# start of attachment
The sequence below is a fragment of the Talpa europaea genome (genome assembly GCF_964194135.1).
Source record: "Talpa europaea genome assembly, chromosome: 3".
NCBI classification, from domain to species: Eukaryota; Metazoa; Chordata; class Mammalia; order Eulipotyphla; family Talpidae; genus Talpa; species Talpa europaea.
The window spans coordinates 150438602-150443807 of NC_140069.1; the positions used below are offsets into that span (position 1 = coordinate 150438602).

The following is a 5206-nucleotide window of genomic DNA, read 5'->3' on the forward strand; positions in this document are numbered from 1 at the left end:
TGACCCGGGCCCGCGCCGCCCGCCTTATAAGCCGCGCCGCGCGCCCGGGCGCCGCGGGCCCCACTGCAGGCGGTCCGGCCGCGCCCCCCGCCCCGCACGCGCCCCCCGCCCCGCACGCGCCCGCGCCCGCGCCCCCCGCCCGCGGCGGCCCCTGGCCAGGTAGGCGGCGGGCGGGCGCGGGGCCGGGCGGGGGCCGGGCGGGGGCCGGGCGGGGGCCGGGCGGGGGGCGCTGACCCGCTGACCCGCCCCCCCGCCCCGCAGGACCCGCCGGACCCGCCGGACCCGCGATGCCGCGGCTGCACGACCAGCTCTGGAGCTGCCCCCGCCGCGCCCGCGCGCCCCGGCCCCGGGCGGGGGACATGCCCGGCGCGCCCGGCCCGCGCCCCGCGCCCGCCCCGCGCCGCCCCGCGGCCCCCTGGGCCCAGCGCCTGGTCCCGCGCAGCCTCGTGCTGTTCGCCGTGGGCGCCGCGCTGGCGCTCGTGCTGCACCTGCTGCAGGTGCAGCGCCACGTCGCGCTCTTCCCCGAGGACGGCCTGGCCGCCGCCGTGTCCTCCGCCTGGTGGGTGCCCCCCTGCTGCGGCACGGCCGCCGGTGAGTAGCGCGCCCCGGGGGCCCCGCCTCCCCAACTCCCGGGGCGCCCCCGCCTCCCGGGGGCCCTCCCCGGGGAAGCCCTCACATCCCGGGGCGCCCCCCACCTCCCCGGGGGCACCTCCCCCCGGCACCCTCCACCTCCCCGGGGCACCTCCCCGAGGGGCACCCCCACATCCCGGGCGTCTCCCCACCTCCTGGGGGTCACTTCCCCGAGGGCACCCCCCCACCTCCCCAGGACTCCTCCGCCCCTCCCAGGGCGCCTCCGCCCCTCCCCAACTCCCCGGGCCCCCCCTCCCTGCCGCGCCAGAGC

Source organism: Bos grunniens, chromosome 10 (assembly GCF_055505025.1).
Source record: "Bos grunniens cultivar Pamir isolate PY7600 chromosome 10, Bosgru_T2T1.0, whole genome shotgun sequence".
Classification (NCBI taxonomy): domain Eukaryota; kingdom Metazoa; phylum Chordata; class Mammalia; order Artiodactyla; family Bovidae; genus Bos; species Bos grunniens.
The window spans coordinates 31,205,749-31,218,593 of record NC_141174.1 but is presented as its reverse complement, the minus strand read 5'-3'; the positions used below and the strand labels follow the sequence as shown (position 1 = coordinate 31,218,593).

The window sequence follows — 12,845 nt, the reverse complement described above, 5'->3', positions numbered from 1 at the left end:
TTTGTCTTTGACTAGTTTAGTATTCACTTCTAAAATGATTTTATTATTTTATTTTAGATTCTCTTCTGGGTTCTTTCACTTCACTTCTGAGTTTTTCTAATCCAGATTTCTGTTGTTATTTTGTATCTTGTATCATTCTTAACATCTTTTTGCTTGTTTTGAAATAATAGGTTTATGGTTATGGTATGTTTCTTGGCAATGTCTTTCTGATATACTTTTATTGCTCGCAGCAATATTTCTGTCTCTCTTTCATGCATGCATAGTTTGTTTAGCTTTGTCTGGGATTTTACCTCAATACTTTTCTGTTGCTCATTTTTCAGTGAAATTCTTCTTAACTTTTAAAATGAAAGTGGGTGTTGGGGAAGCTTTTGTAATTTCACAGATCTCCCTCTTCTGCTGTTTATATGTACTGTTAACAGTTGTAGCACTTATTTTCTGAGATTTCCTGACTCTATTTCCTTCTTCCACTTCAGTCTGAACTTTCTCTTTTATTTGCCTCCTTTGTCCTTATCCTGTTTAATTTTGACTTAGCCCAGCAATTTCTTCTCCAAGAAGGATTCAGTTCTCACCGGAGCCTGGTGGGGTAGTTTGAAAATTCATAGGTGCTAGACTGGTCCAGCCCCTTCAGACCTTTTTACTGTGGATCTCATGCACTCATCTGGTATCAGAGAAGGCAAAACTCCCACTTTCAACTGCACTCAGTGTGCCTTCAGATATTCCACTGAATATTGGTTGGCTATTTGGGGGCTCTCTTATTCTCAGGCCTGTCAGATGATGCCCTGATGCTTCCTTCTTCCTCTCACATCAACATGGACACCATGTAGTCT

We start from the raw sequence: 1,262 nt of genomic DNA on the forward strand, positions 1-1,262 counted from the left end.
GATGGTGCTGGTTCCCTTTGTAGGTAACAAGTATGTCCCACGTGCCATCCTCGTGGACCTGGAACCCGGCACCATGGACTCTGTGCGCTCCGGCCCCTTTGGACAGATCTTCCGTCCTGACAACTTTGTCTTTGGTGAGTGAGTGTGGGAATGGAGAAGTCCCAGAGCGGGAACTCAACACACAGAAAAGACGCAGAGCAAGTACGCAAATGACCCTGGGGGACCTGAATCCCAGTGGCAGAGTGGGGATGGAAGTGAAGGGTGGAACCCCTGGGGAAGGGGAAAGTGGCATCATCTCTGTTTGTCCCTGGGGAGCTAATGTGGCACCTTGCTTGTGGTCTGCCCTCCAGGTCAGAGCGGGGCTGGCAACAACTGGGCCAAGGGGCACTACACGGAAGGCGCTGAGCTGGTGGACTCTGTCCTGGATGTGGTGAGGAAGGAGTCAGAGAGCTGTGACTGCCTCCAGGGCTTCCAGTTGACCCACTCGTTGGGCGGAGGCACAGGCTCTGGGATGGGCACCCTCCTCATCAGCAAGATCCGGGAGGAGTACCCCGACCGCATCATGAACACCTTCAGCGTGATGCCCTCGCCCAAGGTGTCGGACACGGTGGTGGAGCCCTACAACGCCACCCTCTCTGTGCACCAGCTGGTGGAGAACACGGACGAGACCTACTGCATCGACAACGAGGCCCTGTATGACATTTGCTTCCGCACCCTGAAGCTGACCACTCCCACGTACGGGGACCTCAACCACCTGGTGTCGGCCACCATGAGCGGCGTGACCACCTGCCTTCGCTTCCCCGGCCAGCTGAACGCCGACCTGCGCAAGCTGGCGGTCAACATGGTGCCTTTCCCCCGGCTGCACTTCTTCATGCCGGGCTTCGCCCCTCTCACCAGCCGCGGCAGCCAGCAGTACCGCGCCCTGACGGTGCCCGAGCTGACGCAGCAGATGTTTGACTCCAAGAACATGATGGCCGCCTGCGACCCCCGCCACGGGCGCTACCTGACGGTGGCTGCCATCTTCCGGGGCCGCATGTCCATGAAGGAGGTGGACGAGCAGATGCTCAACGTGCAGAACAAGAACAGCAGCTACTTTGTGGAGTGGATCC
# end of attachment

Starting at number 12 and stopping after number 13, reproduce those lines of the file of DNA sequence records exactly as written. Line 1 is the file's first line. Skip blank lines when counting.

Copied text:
TTTGTCTTTGACTAGTTTAGTATTCACTTCTAAAATGATTTTATTATTTTATTTTAGATTCTCTTCTGGGTTCTTTCACTTCACTTCTGAGTTTTTCTAATCCAGATTTCTGTTGTTATTTTGTATCTTGTATCATTCTTAACATCTTTTTGCTTGTTTTGAAATAATAGGTTTATGGTTATGGTATGTTTCTTGGCAATGTCTTTCTGATATACTTTTATTGCTCGCAGCAATATTTCTGTCTCTCTTTCATGCATGCATAGTTTGTTTAGCTTTGTCTGGGATTTTACCTCAATACTTTTCTGTTGCTCATTTTTCAGTGAAATTCTTCTTAACTTTTAAAATGAAAGTGGGTGTTGGGGAAGCTTTTGTAATTTCACAGATCTCCCTCTTCTGCTGTTTATATGTACTGTTAACAGTTGTAGCACTTATTTTCTGAGATTTCCTGACTCTATTTCCTTCTTCCACTTCAGTCTGAACTTTCTCTTTTATTTGCCTCCTTTGTCCTTATCCTGTTTAATTTTGACTTAGCCCAGCAATTTCTTCTCCAAGAAGGATTCAGTTCTCACCGGAGCCTGGTGGGGTAGTTTGAAAATTCATAGGTGCTAGACTGGTCCAGCCCCTTCAGACCTTTTTACTGTGGATCTCATGCACTCATCTGGTATCAGAGAAGGCAAAACTCCCACTTTCAACTGCACTCAGTGTGCCTTCAGATATTCCACTGAATATTGGTTGGCTATTTGGGGGCTCTCTTATTCTCAGGCCTGTCAGATGATGCCCTGATGCTTCCTTCTTCCTCTCACATCAACATGGACACCATGTAGTCT

We start from the raw sequence: 1,262 nt of genomic DNA on the forward strand, positions 1-1,262 counted from the left end.